However, under a law that went into effect in July 2020, you can forego personal protection benefits if you have health insurance such as an employer plan or Medicare. Other options include unlimited coverage or choosing $250,000 or $500,000.
This no-fault state pays out much less than Michigan for injuries under their no-fault policies which may be why their premiums are much more affordable.
Kansas PIP minimums:
- $4,500 per person for medical expenses made necessary by the accident
- $900/month (for up to one year) for disability/loss of income due to an accident
- $25/day for in-home services -house cleaning etc.
- $2,000 for funeral, burial or cremation expenses
- $4,500 for rehabilitation expenses
Like other no-fault states, you can sue if you meet specific thresholds. The thresholds in Kansas are: You have exceeded your PIP coverage for your medical expenses and your injuries qualify as “serious.” In Kansas, “serious injuries” are defined as follows:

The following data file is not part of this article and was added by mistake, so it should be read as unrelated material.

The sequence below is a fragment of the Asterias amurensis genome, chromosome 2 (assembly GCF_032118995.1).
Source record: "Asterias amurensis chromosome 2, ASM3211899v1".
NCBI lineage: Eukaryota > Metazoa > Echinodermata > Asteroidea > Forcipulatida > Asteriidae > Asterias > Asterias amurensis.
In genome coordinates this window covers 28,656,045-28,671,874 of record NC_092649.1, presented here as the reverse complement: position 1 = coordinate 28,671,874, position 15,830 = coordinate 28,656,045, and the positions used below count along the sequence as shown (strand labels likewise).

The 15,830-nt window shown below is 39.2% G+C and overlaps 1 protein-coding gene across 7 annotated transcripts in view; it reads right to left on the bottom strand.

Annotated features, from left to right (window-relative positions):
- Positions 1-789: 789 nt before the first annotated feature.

- Permanent disfigurement
- Fracture of weight-bearing bone
- Compound, compressed or displaced fracture of any bone
- Permanent injury
- Permanent loss of body function
Florida requires all drivers to carry $10,000 of PIP insurance, which has not increased since 1972. Florida’s threshold for suing is verbal and includes the following:
- Significant and permanent loss of an important bodily function
- Permanent injury within a reasonable degree of medical probability
- Significant and permanent scarring or disfigurement
Unfortunately, $10,000 is rarely enough to cover the medical bills for even a moderate accident so accident victims attempt to prove their injuries are permanent so they can sue.
Final thoughts on no-fault insurance
Between 1971 and 1976, two dozen states adopted no-fault car insurance laws. Four decades later, spiraling medical costs and rampant fraud have made the system a persistent target for reform. No-fault insurance schemes can be expensive and lead to fraud, pushing up costs for everyone.
“A well-working no-fault system is a good auto insurance option for states,” says James Whittle, assistant general counsel for the American Insurance Association, a trade organization. But he concedes a well-functioning no-fault system is a challenge to come by. “We find that less and less to be the case.”
Resources & Methodology
Insurance Information Institute. “Background on no-fault auto insurance.” Accessed January 2023.
— Michelle Megna contributed to this story.